I stuff my map away, set the sights, close the radiator flaps; do all those things we’ve already done a hundred times or more in practice, but never with a feeling so intense as today. Then bank slightly, drop the left wing and commence the dive. The air brakes screech, all the blood in my body is forced downwards. 1200 meters – press the bomb release. A tremor runs through the machine. The first bomb is on its way.
Recover – bank – corkscrew – and then a quick glance below. Bang on target, a direct hit on the road. The black snake of men and horses that had been crawling along it has now come to a complete standstill. Now for that large estate, packed with men and wagons. Our height scarcely 1200 meters, we dive to 800. Bombs away! The whole lot goes up in smoke and flames.
By mid-afternoon, the Wehrmacht confirmed that as a farm complex just north of Wielun housed the entire headquarters of the Polish Wolynska brigade. In response, 60 Ju 87s belonging to the I and II./StG 77 destroyed the headquarters outpost and the Germans occupied Wielan that night.
In the following days, the Stuka squadrons performed over 300 bombing runs on civilian and military targets as the Wehrmacht sped towards the Polish capital, Warsaw. In the European tradition of conventional warfare, it was understood that once the enemy’s capital had fallen, the game was over. The Poles obviously understood this as well as the Germans did. Indeed, the 24 infantry brigades and six mounted brigades defending Polish borderlands put every ounce of strength they had into preventing the Nazis from reaching Warsaw. Yet, Poland’s defenses gradually eroded under the relentless bombardment (and the terrifying wails) of the Stuka dive-bomber.
As the Poles retreated towards Warsaw, however, many of their number invariably became separated from the main retreat. One such contingent included six Polish divisions that were trapped between Radom and their fallback point near the Vistula River. As the Panzer forces surrounded the beleaguered Poles, more than 150 Stukas arrived overhead to pound the enemy troops into submission. After four days of enduring the relentless 50kg fragmentation bombs, and hearing the dreadful scream of the Jericho Trumpet, the encircled Polish units finally gave up.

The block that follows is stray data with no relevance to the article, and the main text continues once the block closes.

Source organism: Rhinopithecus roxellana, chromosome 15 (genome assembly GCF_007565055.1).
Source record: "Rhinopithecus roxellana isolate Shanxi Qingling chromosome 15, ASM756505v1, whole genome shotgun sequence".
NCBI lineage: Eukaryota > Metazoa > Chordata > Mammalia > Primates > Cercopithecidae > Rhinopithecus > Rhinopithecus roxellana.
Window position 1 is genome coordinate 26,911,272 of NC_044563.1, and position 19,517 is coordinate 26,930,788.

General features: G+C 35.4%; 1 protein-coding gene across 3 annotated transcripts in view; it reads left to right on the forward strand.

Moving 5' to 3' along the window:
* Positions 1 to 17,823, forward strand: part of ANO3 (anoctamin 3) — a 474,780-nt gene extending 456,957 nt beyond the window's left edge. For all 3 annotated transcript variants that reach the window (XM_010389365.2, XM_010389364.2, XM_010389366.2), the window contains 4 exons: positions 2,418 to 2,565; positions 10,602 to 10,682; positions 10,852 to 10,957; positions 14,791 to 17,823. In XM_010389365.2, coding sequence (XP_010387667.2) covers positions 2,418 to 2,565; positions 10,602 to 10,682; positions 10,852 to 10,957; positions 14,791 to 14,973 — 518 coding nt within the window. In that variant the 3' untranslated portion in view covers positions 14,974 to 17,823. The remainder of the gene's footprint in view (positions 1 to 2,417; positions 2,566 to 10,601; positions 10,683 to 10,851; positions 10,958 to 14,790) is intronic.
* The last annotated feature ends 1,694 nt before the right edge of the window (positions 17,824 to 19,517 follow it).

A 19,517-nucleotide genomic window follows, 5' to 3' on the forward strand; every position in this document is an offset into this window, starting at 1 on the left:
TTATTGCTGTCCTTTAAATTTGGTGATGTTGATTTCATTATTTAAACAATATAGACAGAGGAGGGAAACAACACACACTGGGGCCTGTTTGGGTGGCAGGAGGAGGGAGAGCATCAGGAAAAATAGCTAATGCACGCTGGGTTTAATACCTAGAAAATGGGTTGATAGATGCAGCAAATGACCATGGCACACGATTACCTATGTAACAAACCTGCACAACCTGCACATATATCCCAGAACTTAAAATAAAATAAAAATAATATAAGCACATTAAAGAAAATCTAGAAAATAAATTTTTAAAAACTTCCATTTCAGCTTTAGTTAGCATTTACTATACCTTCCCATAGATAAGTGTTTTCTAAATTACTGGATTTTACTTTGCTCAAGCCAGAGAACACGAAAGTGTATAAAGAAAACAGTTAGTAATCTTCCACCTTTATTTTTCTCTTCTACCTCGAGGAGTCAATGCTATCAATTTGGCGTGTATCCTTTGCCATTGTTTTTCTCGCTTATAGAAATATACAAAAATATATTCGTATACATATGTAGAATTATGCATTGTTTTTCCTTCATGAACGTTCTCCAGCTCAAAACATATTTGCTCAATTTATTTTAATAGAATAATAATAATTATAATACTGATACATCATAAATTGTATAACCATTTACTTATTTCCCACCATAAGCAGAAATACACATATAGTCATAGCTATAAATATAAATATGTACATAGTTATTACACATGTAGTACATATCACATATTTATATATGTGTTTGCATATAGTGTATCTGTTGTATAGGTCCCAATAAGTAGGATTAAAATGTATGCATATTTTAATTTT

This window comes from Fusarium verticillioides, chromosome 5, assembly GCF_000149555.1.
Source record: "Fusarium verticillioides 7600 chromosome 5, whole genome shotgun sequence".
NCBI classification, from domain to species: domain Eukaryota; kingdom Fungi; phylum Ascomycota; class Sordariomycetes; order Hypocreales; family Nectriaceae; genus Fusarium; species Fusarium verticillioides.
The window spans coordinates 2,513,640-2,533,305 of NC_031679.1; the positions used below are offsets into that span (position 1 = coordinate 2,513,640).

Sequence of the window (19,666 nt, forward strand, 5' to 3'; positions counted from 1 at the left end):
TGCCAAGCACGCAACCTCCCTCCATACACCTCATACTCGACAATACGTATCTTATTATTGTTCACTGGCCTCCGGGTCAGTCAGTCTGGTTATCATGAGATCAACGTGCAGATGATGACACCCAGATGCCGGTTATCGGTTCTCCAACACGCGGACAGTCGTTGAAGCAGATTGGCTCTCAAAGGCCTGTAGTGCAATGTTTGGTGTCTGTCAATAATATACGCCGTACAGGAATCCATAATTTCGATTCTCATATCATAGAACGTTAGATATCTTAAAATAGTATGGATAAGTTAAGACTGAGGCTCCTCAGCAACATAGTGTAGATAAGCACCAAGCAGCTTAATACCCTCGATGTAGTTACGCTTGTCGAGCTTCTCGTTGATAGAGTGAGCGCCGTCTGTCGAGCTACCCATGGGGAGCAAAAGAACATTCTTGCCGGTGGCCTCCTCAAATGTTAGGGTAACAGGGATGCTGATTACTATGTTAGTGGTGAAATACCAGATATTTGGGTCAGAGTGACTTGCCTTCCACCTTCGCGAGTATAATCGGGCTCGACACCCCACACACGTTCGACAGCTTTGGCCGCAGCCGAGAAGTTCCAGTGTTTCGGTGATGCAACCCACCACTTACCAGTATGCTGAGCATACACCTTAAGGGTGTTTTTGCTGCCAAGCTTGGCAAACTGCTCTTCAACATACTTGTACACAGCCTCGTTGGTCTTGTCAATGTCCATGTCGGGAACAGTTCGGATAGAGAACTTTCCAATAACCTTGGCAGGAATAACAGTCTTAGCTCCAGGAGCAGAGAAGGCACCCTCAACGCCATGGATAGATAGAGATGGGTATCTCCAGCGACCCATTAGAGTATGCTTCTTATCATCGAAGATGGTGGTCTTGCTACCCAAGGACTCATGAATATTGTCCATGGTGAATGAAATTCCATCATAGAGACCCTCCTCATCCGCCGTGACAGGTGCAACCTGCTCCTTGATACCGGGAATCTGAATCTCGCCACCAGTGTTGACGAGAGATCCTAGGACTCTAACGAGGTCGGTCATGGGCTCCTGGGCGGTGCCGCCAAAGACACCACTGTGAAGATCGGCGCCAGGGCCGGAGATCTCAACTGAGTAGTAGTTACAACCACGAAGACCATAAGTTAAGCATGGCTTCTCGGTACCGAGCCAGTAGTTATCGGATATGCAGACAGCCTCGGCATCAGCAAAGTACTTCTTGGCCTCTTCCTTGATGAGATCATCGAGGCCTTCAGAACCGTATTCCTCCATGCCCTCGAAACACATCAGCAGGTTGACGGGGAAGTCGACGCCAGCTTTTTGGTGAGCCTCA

A few days later, the Stukas participated in the battle of Bzura. The Polish Poznan Army (consisting of four infantry divisions and two cavalry brigades) had moved southeast across the Bzura River, trying to reach the Vistula in attempt to break through the frontline screen of the German 8.Armee. The ensuing battle of Bzura, which was essentially an “air-versus-ground engagement,” effectively broke the back of the remaining Polish resistance. During this battle alone, the Stukas dropped over 388 metric tons of ordnance on the beleaguered Polish defenders.
Following the collapse of Poland’s defenses, the Stuka units turned their attention to Warsaw proper. The enemy capital, however, with its few remaining air defense batteries, put up a valiant last stand against the invading Stukas and other Luftwaffe aircraft. In fact, one Ju 87 pilot recalled how tight the Polish defenses were around the capital city:
I had just recovered from the dive and was corkscrewing back up to altitude when the Polish 40mm flak caught me fair and square in its crossfire. The ‘red tomatoes’ which this dangerous weapon spewed out were flying around my ears. Suddenly there was an almighty crash in the machine. There I was, 1200 meters over the middle of Warsaw, and I could immediately tell that the machine was no longer maneuverable.
My gunner reported that the elevator had been shot off and there were only a few scraps left fluttering in the wind. Quick decision: the airfield just south of Warsaw was already in German hands…I had to make it. The machine was steadily losing height, but I slowly coaxed it along, gently slide-slipped and got safely down on the first attempt.
But despite the Poles’ best efforts against the Luftwaffe, the air defenses around the city eventually collapsed. Warsaw fell to the Germans on September 27, 1939 – less than one month after the start of the invasion. Throughout the campaign, only 31 Stukas had been lost to enemy fire.